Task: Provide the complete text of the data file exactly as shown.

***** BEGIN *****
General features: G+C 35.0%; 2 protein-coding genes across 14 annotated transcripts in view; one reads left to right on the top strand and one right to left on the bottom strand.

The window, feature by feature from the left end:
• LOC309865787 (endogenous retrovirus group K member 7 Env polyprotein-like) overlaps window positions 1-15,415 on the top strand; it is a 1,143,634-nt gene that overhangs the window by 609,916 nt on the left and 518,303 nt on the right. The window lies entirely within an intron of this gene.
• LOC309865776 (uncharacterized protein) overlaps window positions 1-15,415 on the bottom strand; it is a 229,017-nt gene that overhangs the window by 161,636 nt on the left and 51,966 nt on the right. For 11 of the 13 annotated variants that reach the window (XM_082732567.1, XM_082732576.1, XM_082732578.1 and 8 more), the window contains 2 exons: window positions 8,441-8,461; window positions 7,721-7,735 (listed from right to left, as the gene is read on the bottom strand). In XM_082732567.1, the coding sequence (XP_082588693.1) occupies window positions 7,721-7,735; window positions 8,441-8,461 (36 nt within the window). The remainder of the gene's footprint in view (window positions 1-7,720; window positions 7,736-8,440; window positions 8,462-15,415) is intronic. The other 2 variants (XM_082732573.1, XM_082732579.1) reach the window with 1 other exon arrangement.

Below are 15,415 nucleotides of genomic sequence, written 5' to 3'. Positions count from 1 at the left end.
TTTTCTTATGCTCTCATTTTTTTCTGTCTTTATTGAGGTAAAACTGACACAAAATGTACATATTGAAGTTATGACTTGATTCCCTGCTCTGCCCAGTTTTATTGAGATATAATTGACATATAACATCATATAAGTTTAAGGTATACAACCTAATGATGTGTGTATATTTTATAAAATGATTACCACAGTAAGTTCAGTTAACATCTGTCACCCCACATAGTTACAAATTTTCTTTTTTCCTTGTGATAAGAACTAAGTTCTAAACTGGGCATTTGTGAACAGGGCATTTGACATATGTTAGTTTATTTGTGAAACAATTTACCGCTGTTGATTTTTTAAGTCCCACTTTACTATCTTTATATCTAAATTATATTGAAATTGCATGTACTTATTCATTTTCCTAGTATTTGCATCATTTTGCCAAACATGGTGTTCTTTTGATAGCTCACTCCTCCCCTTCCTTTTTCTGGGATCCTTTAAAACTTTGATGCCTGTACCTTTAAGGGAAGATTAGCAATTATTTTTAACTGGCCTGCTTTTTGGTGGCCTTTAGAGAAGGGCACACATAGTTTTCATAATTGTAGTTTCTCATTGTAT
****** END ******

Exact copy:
General features: G+C 35.0%; 2 protein-coding genes across 14 annotated transcripts in view; one reads left to right on the top strand and one right to left on the bottom strand.

The window, feature by feature from the left end:
• LOC309865787 (endogenous retrovirus group K member 7 Env polyprotein-like) overlaps window positions 1-15,415 on the top strand; it is a 1,143,634-nt gene that overhangs the window by 609,916 nt on the left and 518,303 nt on the right. The window lies entirely within an intron of this gene.
• LOC309865776 (uncharacterized protein) overlaps window positions 1-15,415 on the bottom strand; it is a 229,017-nt gene that overhangs the window by 161,636 nt on the left and 51,966 nt on the right. For 11 of the 13 annotated variants that reach the window (XM_082732567.1, XM_082732576.1, XM_082732578.1 and 8 more), the window contains 2 exons: window positions 8,441-8,461; window positions 7,721-7,735 (listed from right to left, as the gene is read on the bottom strand). In XM_082732567.1, the coding sequence (XP_082588693.1) occupies window positions 7,721-7,735; window positions 8,441-8,461 (36 nt within the window). The remainder of the gene's footprint in view (window positions 1-7,720; window positions 7,736-8,440; window positions 8,462-15,415) is intronic. The other 2 variants (XM_082732573.1, XM_082732579.1) reach the window with 1 other exon arrangement.

Below are 15,415 nucleotides of genomic sequence, written 5' to 3'. Positions count from 1 at the left end.
TTTTCTTATGCTCTCATTTTTTTCTGTCTTTATTGAGGTAAAACTGACACAAAATGTACATATTGAAGTTATGACTTGATTCCCTGCTCTGCCCAGTTTTATTGAGATATAATTGACATATAACATCATATAAGTTTAAGGTATACAACCTAATGATGTGTGTATATTTTATAAAATGATTACCACAGTAAGTTCAGTTAACATCTGTCACCCCACATAGTTACAAATTTTCTTTTTTCCTTGTGATAAGAACTAAGTTCTAAACTGGGCATTTGTGAACAGGGCATTTGACATATGTTAGTTTATTTGTGAAACAATTTACCGCTGTTGATTTTTTAAGTCCCACTTTACTATCTTTATATCTAAATTATATTGAAATTGCATGTACTTATTCATTTTCCTAGTATTTGCATCATTTTGCCAAACATGGTGTTCTTTTGATAGCTCACTCCTCCCCTTCCTTTTTCTGGGATCCTTTAAAACTTTGATGCCTGTACCTTTAAGGGAAGATTAGCAATTATTTTTAACTGGCCTGCTTTTTGGTGGCCTTTAGAGAAGGGCACACATAGTTTTCATAATTGTAGTTTCTCATTGTAT